How We Know Students Are Learning

By Dr. Jennifer Friedman, Dean of Student Learning and Guest Blogger

With ascantronll of the progress we are making toward creating the best educational environment for our students, one might wonder how we know our students are learning. At Hillel, we constantly ask ourselves four important questions:

  1. What do we want our students to know?
  2. How do we know they are learning it?
  3. What do we do if they already know it?
  4. What do we do if they are not learning it?

The first question frames our curriculum, and the students’ learning goals. The second question relates directly to assessment. The third and fourth questions relate to how we personalize student learning, and differentiate our curriculum in order to meet various student needs, and they will be the subject of a future blog.

Since adopting this framework (from the Professional Learning Community model I have discussed in previous communications), both in my career in the public school system and at Hillel, I have seen firsthand the dramatic improvements to how we view student achievement, and how our focus has shifted to student learning rather than teacher instruction. In addition, the emphasis at Hillel on collaboration and building community within the school setting has had an extremely positive impact on school culture.

As we continue our evolution as a 21st-century educational community at Hillel, these four questions become even more salient. The assessments related to curriculum, and the curriculum itself, are less rigid, opening up opportunities to assess student learning in a myriad of new ways. A multiple choice test at the end of a unit of study, in order to gauge what a student has learned, is now but one method of assessment, and a narrow one at that. We seek to understand what a student has learned in a broader way, in multiple subjects and integrated units; a final product might be an artifact, incorporating one’s creativity. We aim to glean a student’s critical thinking process, collaborative efforts, applied knowledge, and ultimate internalization of his or her learning. So, how might we assess these complicated constructs, along with acquisition of content knowledge and skills?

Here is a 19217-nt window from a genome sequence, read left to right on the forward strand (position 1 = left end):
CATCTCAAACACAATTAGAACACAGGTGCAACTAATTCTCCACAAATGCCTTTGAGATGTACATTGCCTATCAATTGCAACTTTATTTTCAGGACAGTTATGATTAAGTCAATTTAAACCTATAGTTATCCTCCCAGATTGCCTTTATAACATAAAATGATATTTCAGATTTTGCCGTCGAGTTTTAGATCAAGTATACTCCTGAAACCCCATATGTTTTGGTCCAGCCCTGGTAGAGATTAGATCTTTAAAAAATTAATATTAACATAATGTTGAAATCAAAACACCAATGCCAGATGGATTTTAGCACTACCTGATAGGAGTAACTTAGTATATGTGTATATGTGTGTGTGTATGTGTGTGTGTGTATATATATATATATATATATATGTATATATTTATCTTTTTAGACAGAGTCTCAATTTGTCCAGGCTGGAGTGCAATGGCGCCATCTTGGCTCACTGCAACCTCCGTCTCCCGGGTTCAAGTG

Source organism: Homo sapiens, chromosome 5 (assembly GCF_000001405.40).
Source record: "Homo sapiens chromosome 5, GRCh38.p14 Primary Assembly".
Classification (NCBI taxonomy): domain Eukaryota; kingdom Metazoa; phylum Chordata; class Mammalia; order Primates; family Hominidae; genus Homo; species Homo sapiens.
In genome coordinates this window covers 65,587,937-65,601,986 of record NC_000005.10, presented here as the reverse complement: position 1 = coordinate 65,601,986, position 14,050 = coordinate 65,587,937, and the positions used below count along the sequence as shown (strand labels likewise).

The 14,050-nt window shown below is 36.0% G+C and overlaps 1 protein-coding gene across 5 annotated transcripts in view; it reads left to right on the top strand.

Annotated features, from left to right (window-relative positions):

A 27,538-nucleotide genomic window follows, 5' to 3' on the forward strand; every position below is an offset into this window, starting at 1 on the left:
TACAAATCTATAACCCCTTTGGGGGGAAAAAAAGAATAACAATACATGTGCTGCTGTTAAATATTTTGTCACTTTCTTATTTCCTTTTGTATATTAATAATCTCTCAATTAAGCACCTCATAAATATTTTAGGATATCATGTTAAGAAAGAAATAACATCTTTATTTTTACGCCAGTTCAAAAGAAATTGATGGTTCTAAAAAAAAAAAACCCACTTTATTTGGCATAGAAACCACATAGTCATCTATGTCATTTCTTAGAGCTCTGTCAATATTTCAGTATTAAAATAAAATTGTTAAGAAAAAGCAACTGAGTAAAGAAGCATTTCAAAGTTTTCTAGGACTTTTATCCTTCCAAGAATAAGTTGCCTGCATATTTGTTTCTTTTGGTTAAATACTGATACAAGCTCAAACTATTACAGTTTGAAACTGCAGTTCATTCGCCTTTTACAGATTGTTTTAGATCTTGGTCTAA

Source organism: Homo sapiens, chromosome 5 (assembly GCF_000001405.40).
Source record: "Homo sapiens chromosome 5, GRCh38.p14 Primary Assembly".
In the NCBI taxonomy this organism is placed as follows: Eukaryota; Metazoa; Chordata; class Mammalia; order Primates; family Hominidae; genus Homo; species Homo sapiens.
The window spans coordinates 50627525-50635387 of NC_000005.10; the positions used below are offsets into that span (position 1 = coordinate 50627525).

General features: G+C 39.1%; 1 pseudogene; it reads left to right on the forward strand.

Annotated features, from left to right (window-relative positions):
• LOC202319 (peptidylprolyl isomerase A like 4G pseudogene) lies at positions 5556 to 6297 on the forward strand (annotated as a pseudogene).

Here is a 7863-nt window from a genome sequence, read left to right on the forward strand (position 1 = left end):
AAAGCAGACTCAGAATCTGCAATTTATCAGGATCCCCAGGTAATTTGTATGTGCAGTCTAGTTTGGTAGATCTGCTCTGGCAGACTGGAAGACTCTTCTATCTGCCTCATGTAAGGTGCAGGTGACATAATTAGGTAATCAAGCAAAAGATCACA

The answer lies in our ability to specify explicit objectives within each learning project. These objectives can be measured in multiple ways, using specific criteria. For example, students may create a culminating project that incorporates Language Arts, Math, Science, Tanakh, and Art. They will use the skills and content learned, specific to each class, and perhaps build a model. Performance-based measurements, such as observation, written and verbal explanations to probing questions, and real-world tasks are reviewed based on a rubric, or outlined expectations. Eventually, instead of grades, we will keep a portfolio of student work that imparts what the student has actually learned vs. how the student performed on a test. And while our fifth through eighth graders do take an annual standardized test as a tool to check where Hillel students are performing relative to their same-grade peers across the country, our model taps the foundation of core academic knowledge that is then subsumed within the problem-solving and critical thinking required in an assessment. These skills are essential for our students to succeed not only in learning, but in life. What a different world we are in compared to when we all sat in silent rooms filling in bubbles on a scantron. And, what a much better educational place to be!

 

 

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